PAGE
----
• on bill maher's show the other day he had salman rushdie and rushdie responded to a question about mass shootings. maher asked something like why are these shootings happening so much now? rushdie said "one word - guns." he went onto say that we have too many guns in this country. it's a really simple answer and it sounds like it makes sense and it's easy to pin things on guns, but anytime someone says the answer is as simple as one word i think you have to be highly skeptical (especially if you happen to agree with them). in reality, gun ownership has declined over the past 40 years. there are more guns than ever, but there are more people than ever. and the people who own guns now tend to own more guns than they did in the past. it's really not as simple as more guns = more mass shootings. bowling for columbine addressed this almost 20 years ago and people still seem to think it's just a gun issue.
  • so, that's one part of my frustration over this issue. i wish people on the left could be more honest and open to information about guns, but that's probably not happening any time soon. the other part of the frustration is that we really need to have common sense about the topic. normal people should be able to have guns (as many as they want), but they should have to pass some basic tests to make sure they're not nuts. private sellers should have to leave some paper trail and check to make sure that the buyer isn't a nut job. these are basic reforms that i think most people agree on, but of course haven't happened yet. part of that is because of the NRA. it's also because of a conservative fear of the slippery slope. "who determines mental fitness?" "if you go after ar-15s today, why won't you go after hand guns tomorrow?" these are valid concerns (though liberals probably wouldn't concede this). as i've said before, ar-15s aren't he problem when it comes to annual gun deaths - hand guns are. if you're outlawing ar-15s, then it seems like you'd be morally justified in outlawing hand guns. legally, not so much, but morally it would follow that ar-15s kill a handful each year and hand guns kill thousands, so... as you can see, it doesn't take much for a conservative gun enthusiast to think that his hand gun might be the next thing to be outlawed 5, 10, 25 years from now. tough topic (despite the chatter to the contrary from both sides, which seem to think it's pretty fucking obvious that guns are evil or that gun rights shouldn't be infringed).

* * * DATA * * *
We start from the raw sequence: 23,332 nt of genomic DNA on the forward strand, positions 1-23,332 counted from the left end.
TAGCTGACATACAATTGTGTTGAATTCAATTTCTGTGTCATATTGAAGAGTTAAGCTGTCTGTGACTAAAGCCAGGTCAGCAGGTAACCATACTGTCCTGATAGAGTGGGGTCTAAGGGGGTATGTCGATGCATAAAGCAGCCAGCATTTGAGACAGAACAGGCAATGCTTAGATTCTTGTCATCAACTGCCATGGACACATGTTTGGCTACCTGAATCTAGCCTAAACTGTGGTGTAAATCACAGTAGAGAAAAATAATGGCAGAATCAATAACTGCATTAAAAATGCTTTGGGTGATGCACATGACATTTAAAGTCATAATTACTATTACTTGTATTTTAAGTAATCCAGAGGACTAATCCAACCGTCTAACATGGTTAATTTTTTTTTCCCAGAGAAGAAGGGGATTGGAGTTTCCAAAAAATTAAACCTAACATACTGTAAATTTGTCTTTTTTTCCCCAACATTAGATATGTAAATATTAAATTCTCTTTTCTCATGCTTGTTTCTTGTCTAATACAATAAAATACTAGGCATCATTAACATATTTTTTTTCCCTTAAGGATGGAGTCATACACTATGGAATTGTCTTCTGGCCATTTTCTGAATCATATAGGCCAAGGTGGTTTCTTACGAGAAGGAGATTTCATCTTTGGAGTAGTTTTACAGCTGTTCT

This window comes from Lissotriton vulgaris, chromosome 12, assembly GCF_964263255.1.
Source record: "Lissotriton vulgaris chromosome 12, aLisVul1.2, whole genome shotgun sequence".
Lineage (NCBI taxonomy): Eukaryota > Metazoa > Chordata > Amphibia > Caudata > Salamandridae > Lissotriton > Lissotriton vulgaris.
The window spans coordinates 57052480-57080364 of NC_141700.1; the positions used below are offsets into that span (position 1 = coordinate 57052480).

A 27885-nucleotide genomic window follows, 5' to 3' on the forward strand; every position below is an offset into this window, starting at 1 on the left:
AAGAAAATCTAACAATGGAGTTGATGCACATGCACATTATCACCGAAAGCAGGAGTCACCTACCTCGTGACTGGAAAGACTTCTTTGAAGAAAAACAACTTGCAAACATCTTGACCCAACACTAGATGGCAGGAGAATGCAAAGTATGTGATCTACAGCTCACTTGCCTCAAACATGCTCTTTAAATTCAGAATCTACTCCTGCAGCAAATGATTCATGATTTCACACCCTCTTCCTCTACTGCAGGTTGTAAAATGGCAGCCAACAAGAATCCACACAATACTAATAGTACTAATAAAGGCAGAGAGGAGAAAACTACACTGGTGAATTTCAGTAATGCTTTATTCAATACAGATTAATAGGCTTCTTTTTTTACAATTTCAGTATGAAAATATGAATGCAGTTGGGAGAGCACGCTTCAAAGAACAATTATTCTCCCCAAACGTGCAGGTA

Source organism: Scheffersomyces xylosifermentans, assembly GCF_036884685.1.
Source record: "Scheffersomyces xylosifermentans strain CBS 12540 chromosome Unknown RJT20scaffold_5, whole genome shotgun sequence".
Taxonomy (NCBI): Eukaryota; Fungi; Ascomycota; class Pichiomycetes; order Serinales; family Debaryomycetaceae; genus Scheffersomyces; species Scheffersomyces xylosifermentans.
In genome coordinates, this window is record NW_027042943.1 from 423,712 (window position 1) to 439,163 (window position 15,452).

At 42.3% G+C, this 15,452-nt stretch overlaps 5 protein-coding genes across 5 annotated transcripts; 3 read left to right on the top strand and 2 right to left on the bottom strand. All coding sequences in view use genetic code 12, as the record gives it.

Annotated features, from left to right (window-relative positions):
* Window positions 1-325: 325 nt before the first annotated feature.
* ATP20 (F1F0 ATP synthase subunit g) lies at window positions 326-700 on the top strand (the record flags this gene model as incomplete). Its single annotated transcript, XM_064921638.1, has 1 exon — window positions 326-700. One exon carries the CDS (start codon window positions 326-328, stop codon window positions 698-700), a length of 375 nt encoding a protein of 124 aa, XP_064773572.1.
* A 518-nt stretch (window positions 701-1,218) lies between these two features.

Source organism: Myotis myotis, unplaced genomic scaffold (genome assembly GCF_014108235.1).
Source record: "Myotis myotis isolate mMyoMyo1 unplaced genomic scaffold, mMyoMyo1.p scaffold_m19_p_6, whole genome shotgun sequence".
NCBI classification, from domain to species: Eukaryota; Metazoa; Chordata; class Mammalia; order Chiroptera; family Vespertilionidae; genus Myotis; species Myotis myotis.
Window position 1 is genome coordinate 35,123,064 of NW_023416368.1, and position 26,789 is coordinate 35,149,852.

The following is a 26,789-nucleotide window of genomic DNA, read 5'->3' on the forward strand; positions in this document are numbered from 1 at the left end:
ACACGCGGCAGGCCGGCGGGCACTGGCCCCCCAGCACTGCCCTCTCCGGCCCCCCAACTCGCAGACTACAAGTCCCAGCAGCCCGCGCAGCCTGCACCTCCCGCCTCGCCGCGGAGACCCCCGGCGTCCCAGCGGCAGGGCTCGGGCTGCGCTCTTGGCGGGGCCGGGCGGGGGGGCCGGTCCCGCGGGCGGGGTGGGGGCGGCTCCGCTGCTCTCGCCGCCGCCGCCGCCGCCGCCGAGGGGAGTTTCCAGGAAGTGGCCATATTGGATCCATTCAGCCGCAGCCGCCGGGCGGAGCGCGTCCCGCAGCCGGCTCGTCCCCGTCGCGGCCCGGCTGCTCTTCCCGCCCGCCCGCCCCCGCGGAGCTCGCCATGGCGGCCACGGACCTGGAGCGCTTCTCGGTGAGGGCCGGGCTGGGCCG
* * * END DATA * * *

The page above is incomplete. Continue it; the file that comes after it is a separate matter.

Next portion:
• god made man and samuel colt made them equal.
  • something i've been talking to the girls about a lot lately is the relationship between freedom and responsibility. with more freedom comes more responsibility. when you're free to go to the bathroom on your own it means you're responsible for wiping your own ass and washing your own hands. when you get to drive it means you are responsible for operating the vehicle in a safe way. the same goes for guns or a variety of other things in life. the trouble is that humans want freedom, but they eschew responsibility. it will be a life long lesson, so i figured i'd start with them early. with every new freedom comes a new responsibility. with great power comes great responsibility.
  • are people still thinking about oprah as president? god, this shit kills me. the answer to one unqualified celebrity president is another? she's given dr. phil, jenny mccarthy, and dr. oz a platform. i think that's disqualifying enough. jesus, people.
  • 5% of the population owns almost 75% of the stocks.
  • people (including me) talk a lot about big corporate power. the funny thing is, though, that a lot of these big companies aren't as durable as we might think. i think about microsoft being the unquestioned 800lb gorilla in tech when i was growing up. they still have a decent market cap, but it's google, amazon, and facebook that rule now. the government did part of that by cracking down on them. but if you look at the fortune 500 from 1955 to 2016, only 12% of firms stayed on the list in that 61 year period. new firms are constantly rising and falling and absorbing others.
  • “If the bee disappeared off the face of the Earth, man would only have four years left to live.” - einstein (supposedly). this always struck me as a bit of an exaggeration. i mean, there are other pollinators on earth. maybe not in the same numbers (?) or maybe not quite as good (?), but surely honey bees can't be that important. then as you age and learn more about the world you find out that honey bees didn't even exist in the u.s. until the evil europeans brought them here. yup, honey bees are a non-native species. i guess north america was a barren wasteland until that moment. thanks for all the edible plants in north america european settlers. thank you very much.